Being a therian was never something that was foreign to me through my young life thus far. My experiences with it go back to when I was a child where I would play and act like an animal for days at a time with my mother begging me to speak english and walk on 2 legs. But the difference between me and a lot of the therians in the community is in the fact that I never felt… different.
In the sense that, as a kid, I always felt right in place with my fellow classmates and friends. I never regarded me playing around and feeling the need to act like a wolf as something that alienated me from everyone else. I just thought it was something that all kids did and thus I never explored or questioned why these things happened to me. Come later down the line, a few coincidental dreams that felt all too real made me start to look online for more about what dreams of being a wolf and hunting in the forest meant. Thus I discovered therianthropy and the community that trails behind it. I just kept reading and reading into it and now, here I am!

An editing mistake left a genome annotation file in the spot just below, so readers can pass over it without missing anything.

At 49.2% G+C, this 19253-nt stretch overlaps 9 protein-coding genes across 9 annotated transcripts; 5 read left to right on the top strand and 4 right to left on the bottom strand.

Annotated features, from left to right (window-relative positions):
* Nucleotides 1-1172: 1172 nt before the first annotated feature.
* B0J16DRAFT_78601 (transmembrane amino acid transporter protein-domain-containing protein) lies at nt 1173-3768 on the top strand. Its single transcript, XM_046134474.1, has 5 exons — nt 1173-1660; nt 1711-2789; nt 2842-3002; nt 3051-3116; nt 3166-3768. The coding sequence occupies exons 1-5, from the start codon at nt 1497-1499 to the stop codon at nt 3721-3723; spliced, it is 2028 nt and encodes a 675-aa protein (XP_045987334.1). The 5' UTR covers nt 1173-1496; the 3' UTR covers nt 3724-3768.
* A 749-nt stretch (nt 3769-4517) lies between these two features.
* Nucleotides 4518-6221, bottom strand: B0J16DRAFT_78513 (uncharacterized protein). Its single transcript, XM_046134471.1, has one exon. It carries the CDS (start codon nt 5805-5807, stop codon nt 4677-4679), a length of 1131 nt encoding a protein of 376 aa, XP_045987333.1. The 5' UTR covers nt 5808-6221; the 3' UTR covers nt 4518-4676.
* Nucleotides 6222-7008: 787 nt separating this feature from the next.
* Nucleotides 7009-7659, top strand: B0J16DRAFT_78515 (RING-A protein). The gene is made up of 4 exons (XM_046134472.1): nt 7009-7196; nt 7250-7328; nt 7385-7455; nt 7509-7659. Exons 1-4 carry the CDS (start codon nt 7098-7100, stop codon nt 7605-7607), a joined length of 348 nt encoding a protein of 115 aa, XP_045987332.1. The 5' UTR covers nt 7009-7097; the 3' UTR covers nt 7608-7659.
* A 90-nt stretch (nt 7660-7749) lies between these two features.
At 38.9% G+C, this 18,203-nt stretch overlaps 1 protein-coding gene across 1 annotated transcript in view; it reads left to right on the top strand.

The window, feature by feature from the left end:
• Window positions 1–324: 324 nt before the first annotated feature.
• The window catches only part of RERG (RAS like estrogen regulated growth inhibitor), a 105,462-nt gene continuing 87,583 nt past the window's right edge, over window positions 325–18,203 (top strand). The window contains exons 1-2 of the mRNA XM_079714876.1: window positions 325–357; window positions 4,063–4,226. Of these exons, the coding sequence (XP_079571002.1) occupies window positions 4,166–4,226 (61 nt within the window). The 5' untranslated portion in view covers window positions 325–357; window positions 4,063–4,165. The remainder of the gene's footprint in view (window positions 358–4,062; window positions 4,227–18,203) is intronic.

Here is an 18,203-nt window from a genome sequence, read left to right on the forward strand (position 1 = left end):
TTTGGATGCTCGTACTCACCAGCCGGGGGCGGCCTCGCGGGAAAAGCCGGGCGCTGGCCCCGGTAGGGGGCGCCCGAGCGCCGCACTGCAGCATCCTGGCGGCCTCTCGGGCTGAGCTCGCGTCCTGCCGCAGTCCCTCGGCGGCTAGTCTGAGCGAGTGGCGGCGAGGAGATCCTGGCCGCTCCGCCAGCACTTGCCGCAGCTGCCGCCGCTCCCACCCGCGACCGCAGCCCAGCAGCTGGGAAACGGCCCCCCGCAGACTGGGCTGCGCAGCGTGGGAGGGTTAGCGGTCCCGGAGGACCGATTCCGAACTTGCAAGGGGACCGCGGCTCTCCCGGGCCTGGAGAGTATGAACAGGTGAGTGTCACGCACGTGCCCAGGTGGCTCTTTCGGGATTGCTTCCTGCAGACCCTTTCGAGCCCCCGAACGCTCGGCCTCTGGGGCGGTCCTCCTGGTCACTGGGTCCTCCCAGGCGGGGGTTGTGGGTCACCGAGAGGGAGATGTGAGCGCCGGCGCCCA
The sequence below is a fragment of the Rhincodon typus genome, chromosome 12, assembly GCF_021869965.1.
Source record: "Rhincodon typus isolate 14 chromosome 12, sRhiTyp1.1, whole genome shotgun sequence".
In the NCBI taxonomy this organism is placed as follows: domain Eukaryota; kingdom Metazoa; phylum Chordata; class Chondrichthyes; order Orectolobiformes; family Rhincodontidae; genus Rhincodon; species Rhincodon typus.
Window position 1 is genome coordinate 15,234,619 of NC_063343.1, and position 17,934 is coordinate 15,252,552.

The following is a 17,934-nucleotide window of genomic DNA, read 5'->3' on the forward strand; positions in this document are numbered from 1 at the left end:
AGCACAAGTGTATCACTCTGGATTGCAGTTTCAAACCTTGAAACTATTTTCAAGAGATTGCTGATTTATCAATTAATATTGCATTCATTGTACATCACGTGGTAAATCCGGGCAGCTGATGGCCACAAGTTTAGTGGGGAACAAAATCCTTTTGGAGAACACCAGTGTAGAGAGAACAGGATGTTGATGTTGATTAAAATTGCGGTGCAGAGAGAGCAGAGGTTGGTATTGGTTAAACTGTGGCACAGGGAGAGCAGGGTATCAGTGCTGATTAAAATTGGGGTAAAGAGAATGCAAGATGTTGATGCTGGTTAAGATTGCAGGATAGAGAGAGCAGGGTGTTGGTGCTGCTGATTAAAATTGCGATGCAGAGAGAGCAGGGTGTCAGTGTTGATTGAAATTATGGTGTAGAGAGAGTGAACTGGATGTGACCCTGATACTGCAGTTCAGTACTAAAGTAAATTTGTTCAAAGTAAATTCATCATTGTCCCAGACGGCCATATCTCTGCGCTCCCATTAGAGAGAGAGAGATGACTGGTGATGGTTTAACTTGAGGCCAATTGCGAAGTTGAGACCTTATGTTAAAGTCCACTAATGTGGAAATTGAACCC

But was it what I needed, was it what was right for me?
Therianthropy, for me, has always been a matter of doing what I feel is right on the inside. I have invariably kept to my learned actions and canine attributes throughout my life. I learned how to interact with my world in a different way than most human children learn to, simply put. Learning, more recently, that I was not a part of the larger “Spiritual” side of the therian community really had me behind the eight ball.
But change and adversity is the spice of life, no?
So being a therian changed from me just using a past life as an excuse to not look up anything about my childhood and research, to something that was much more deeply personal to me. It became even more a part of my identity and gave me happiness instead of it just being another mundane part of my daily routine. I started living like myself instead of “like a therian.”